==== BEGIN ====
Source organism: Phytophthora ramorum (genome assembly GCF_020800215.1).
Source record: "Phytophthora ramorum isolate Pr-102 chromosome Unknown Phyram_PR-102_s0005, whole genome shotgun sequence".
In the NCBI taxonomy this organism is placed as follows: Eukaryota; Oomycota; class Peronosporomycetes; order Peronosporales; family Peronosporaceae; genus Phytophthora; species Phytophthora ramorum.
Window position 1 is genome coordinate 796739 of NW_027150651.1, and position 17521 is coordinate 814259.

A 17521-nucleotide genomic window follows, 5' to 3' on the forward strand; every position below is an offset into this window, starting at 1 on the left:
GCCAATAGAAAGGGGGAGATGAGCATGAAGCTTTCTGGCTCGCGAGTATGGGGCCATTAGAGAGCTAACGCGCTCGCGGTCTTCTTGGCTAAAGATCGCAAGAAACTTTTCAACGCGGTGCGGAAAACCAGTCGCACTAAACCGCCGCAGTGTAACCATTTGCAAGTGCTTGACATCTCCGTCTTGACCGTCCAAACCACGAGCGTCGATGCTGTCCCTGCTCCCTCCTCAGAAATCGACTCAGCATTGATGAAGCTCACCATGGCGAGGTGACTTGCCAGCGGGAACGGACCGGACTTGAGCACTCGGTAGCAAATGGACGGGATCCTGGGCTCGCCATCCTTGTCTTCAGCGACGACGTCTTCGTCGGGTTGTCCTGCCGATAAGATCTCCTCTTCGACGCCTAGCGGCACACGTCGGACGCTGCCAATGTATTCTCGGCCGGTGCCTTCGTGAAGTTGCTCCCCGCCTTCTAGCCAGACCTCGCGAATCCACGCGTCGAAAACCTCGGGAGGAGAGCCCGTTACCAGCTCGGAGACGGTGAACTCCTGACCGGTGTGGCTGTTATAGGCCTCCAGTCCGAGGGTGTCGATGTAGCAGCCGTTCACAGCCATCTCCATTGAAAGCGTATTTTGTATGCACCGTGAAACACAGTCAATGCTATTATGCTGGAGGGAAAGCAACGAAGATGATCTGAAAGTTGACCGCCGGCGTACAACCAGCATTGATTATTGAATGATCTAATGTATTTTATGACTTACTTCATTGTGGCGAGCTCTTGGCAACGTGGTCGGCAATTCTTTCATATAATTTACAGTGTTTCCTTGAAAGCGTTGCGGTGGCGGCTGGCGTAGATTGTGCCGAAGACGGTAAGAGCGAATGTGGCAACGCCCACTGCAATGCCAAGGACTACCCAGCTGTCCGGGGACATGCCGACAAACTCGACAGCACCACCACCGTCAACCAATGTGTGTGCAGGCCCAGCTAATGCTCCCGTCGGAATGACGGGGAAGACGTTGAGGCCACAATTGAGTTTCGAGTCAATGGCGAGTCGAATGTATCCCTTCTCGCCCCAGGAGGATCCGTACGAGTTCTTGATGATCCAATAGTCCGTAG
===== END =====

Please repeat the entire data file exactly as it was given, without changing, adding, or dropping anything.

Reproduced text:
Source organism: Phytophthora ramorum (genome assembly GCF_020800215.1).
Source record: "Phytophthora ramorum isolate Pr-102 chromosome Unknown Phyram_PR-102_s0005, whole genome shotgun sequence".
In the NCBI taxonomy this organism is placed as follows: Eukaryota; Oomycota; class Peronosporomycetes; order Peronosporales; family Peronosporaceae; genus Phytophthora; species Phytophthora ramorum.
Window position 1 is genome coordinate 796739 of NW_027150651.1, and position 17521 is coordinate 814259.

A 17521-nucleotide genomic window follows, 5' to 3' on the forward strand; every position below is an offset into this window, starting at 1 on the left:
GCCAATAGAAAGGGGGAGATGAGCATGAAGCTTTCTGGCTCGCGAGTATGGGGCCATTAGAGAGCTAACGCGCTCGCGGTCTTCTTGGCTAAAGATCGCAAGAAACTTTTCAACGCGGTGCGGAAAACCAGTCGCACTAAACCGCCGCAGTGTAACCATTTGCAAGTGCTTGACATCTCCGTCTTGACCGTCCAAACCACGAGCGTCGATGCTGTCCCTGCTCCCTCCTCAGAAATCGACTCAGCATTGATGAAGCTCACCATGGCGAGGTGACTTGCCAGCGGGAACGGACCGGACTTGAGCACTCGGTAGCAAATGGACGGGATCCTGGGCTCGCCATCCTTGTCTTCAGCGACGACGTCTTCGTCGGGTTGTCCTGCCGATAAGATCTCCTCTTCGACGCCTAGCGGCACACGTCGGACGCTGCCAATGTATTCTCGGCCGGTGCCTTCGTGAAGTTGCTCCCCGCCTTCTAGCCAGACCTCGCGAATCCACGCGTCGAAAACCTCGGGAGGAGAGCCCGTTACCAGCTCGGAGACGGTGAACTCCTGACCGGTGTGGCTGTTATAGGCCTCCAGTCCGAGGGTGTCGATGTAGCAGCCGTTCACAGCCATCTCCATTGAAAGCGTATTTTGTATGCACCGTGAAACACAGTCAATGCTATTATGCTGGAGGGAAAGCAACGAAGATGATCTGAAAGTTGACCGCCGGCGTACAACCAGCATTGATTATTGAATGATCTAATGTATTTTATGACTTACTTCATTGTGGCGAGCTCTTGGCAACGTGGTCGGCAATTCTTTCATATAATTTACAGTGTTTCCTTGAAAGCGTTGCGGTGGCGGCTGGCGTAGATTGTGCCGAAGACGGTAAGAGCGAATGTGGCAACGCCCACTGCAATGCCAAGGACTACCCAGCTGTCCGGGGACATGCCGACAAACTCGACAGCACCACCACCGTCAACCAATGTGTGTGCAGGCCCAGCTAATGCTCCCGTCGGAATGACGGGGAAGACGTTGAGGCCACAATTGAGTTTCGAGTCAATGGCGAGTCGAATGTATCCCTTCTCGCCCCAGGAGGATCCGTACGAGTTCTTGATGATCCAATAGTCCGTAG